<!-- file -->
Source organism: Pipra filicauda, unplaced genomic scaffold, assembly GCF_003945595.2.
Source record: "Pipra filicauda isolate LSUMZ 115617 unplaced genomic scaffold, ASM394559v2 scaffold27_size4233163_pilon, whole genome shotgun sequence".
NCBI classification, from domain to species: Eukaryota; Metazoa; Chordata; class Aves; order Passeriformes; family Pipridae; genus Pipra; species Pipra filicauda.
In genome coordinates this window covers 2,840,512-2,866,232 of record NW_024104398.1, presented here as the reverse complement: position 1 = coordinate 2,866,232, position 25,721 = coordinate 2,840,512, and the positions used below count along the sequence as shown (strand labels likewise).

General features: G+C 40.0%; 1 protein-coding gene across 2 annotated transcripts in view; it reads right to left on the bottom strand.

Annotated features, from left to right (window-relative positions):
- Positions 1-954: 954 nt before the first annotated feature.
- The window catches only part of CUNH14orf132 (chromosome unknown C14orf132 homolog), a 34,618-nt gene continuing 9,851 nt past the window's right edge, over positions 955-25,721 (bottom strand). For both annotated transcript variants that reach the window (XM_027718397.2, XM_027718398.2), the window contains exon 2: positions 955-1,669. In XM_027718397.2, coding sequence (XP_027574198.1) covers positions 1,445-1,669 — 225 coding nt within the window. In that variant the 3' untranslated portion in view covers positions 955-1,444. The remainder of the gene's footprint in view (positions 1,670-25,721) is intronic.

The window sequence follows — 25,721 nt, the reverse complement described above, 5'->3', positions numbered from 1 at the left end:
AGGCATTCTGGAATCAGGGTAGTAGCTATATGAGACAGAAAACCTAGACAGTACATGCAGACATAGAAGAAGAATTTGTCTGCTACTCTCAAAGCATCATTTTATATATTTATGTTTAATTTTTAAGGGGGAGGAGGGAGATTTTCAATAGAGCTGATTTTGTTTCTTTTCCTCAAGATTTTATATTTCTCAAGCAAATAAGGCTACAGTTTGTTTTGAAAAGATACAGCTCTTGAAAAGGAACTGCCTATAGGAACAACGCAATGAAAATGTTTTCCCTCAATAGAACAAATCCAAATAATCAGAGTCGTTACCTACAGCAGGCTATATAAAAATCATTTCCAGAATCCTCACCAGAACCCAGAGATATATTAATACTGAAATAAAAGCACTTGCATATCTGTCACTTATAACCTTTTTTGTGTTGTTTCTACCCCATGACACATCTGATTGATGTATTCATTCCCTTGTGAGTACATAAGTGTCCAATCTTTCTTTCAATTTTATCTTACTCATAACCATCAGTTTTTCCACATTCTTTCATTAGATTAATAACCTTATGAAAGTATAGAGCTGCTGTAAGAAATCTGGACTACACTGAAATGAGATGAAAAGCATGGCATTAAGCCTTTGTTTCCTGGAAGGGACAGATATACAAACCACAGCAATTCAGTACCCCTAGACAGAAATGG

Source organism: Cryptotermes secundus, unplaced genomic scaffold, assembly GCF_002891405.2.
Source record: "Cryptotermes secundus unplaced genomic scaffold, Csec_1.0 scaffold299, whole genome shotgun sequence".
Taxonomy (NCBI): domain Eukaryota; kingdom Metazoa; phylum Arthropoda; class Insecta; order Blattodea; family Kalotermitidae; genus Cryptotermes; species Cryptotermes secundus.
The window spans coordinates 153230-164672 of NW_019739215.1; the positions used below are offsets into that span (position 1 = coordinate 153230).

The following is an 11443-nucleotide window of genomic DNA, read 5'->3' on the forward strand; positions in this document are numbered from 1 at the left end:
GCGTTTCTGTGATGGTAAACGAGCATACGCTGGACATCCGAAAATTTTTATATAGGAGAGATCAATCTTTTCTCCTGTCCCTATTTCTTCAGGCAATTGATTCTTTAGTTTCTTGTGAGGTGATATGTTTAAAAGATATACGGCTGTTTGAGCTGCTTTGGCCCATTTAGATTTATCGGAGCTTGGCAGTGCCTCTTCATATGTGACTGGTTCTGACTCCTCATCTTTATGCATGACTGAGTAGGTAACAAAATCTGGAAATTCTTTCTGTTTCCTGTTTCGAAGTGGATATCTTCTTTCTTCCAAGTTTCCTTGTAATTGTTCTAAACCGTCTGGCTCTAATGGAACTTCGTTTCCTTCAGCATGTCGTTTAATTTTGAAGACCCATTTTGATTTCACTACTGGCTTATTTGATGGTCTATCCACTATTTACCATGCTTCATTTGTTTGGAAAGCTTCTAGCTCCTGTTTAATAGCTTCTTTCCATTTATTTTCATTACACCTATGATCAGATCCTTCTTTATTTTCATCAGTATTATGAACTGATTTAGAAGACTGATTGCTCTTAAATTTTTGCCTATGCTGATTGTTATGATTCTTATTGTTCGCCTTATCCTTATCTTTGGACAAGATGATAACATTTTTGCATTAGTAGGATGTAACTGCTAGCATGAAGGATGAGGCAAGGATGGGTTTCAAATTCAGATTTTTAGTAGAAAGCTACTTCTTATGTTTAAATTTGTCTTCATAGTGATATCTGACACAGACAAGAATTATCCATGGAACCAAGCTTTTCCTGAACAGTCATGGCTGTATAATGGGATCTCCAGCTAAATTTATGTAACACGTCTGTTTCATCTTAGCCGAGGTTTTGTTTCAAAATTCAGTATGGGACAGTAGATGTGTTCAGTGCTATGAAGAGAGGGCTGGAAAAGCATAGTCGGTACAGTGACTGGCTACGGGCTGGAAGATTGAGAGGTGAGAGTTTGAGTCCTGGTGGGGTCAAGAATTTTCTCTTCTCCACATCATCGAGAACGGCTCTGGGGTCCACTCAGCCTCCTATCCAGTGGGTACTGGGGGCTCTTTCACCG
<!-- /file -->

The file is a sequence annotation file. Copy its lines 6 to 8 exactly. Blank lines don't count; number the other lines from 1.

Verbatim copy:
Annotated features, from left to right (window-relative positions):
- Positions 1-954: 954 nt before the first annotated feature.
- The window catches only part of CUNH14orf132 (chromosome unknown C14orf132 homolog), a 34,618-nt gene continuing 9,851 nt past the window's right edge, over positions 955-25,721 (bottom strand). For both annotated transcript variants that reach the window (XM_027718397.2, XM_027718398.2), the window contains exon 2: positions 955-1,669. In XM_027718397.2, coding sequence (XP_027574198.1) covers positions 1,445-1,669 — 225 coding nt within the window. In that variant the 3' untranslated portion in view covers positions 955-1,444. The remainder of the gene's footprint in view (positions 1,670-25,721) is intronic.